Having been noticed by NHL scouts, several teams tried to secure Valeri's talent, but at that time, Soviet players were unable to leave the country to play in North America.

Staying with CSKA, Kharlamov won a second straight MVP award with a 32-point season. During his thirteen seasons with CSKA, beginning in 1967-68 and concluding in 1980-81, Valeri Kharlamov scored 273 goals, added 196 assists and totalled 469 points in 401 games. During that time, he was selected as an all-star seven times.

In 1980, Valeri participated in his third Olympic hockey tournament, but this year, in Lake Placid, New York, the Soviets took the silver medal, losing the gold to Team USA in the 'Miracle On Ice.'

Valeri Kharlamov
On August 27, 1981 Kharlamov and his wife Irina died tragically in a car accident on the busy highway between Moscow and St.Petersburg. (HHOF Images)
During that period, Valeri continued to represent his count at the World Championships. The Soviet Union took the gold medal in 1973, 1974, 1975 and 1976, led by the superb Kharlamov. He was named an all-star at the World Championships in 1972, 1973, 1975 and 1976, and during the latter tournament, was also named the best forward.

At the 1976 Winter Olympics in Innsbruck, Austria, the Soviet Union again won the gold medal, defeating Czechoslovakia 4-3 in the deciding contest on February 14. Kharlamov once again starred for the USSR, scoring 3 goals and 9 points in five games.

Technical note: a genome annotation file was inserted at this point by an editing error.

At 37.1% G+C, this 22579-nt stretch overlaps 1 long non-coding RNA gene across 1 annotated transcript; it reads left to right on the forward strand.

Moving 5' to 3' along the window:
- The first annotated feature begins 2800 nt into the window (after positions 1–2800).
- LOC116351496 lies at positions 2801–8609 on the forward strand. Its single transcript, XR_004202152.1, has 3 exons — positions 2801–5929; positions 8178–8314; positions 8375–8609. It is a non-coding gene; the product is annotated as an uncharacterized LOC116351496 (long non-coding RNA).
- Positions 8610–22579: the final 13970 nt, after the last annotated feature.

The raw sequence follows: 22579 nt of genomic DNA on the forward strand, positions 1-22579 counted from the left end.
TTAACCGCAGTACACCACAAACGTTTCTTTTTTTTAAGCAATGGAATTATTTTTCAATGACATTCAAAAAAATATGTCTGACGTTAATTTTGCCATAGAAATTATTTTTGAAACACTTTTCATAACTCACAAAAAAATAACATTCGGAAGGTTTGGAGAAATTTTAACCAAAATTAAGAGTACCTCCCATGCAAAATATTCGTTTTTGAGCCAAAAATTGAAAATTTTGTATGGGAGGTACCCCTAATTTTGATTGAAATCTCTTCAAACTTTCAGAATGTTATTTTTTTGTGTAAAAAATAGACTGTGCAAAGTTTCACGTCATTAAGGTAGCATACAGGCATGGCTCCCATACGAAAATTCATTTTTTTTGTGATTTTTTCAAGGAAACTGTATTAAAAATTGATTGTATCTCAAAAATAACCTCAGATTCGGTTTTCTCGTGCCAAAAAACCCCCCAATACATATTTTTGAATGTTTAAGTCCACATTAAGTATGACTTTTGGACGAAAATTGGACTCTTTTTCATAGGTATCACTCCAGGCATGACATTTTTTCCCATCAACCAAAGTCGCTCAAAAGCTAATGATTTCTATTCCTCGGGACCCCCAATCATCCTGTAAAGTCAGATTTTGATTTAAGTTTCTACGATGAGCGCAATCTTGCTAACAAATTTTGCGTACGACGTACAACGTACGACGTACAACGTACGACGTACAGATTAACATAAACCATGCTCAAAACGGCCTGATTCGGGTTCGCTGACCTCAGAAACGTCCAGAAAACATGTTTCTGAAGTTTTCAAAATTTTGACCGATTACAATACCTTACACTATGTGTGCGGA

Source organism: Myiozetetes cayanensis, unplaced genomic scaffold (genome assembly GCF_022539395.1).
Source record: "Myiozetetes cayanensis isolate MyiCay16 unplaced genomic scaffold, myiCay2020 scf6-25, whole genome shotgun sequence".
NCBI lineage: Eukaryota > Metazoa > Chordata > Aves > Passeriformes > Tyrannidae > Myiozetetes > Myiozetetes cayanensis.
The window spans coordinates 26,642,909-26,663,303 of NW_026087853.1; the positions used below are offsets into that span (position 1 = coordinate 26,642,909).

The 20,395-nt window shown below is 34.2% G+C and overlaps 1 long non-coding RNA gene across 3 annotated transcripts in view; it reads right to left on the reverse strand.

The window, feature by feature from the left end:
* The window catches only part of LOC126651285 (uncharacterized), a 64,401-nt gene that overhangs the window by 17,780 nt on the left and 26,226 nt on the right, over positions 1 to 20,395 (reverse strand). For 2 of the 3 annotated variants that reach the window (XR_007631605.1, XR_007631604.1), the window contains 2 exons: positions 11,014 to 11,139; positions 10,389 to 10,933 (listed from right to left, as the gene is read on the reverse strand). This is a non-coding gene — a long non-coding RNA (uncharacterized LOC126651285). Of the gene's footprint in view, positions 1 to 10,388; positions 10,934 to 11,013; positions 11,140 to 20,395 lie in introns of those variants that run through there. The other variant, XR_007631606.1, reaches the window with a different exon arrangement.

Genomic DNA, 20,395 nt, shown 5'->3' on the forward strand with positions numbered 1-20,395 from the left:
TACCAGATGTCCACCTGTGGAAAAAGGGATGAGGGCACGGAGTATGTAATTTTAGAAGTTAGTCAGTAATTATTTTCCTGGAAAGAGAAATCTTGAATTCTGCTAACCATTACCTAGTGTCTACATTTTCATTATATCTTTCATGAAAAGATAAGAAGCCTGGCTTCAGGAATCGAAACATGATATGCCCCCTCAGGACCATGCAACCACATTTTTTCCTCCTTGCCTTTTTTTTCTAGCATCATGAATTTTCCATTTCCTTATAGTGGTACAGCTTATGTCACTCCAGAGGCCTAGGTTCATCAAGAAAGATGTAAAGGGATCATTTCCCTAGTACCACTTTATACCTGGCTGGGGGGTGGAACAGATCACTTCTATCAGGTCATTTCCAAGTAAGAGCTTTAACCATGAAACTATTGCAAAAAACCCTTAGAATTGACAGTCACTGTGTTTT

But later that spring, Kharlamov was involved in a car accident that cast doubt on the future of his hockery career. Although he recovered from his injuries, Valeri's career was slowed. He continued to play but was never the dominant player he once had been. On August 27, 1981, a second car accident took the life of Valeri Kharlamov and his wife, Irina. The hockey star was just 33 years of age. A monument has been erected at the site of the spot where the Russian superstar's career came to a tragic end. The marker, a massive marble puck, is engraved with 'Here extinguished the star of Russian ice hockey, Valeri Kharlamov.'

In 1998, Valeri Kharlamov was recognized on the Internationasl Ice Hockey Federation's Wall of Honour. In 2005, he was posthumously inducted into the Hockey Hall of Fame. His son, Alexander, accepted the honour on behalf of his father. "I want to say 'thank you' for selecting my father into the Hockey Hall of Fame. It's a big day for me. Thank you for remembering my father."

Valeri Kharlamov's son Alexander attended the 2005 Hockey Hall of Fame induction ceremony and proudly spoke on behalf of his family.
Valeri Kharlamov was Honoured Posthumously by the Hockey Hall of Fame in 2005. His son Alexander attended the ceremony and proudly spoke on behalf of his family. (Dave Sandford/HHOF)
Kharlamov is commemorated in several other manners. The Kontinental Hockey League has a Kharlamov division and the best Russian player in the NHL, as selected by all Russian players, is presented with the Kharlamov Trophy. Young Russian stars revere the memory of the explosive star. Ilya Kovalchuk of the Atlanta Thrashers wears Kharlamov's number 17, while the Pittsburgh Penguins' Evgeni Malkin wears number 71, the reverse of Kharlamov's legendary number, in honour of the late star from his homeland.

"I remember Valeri as a remarkable man with a strong personality," stated teammate Vladislav Tretiak. "Whenever he came out on the ice, his opponents never knew what he was going to do the next moment. Everything he did looked so easy, so elegant. There'll never be a hockey player who could match his achievements. People like (Valeri) Kharlamov are born once in a century."

Kevin Shea is the Editor of Publications and Online Features at the Hockey Hall of Fame.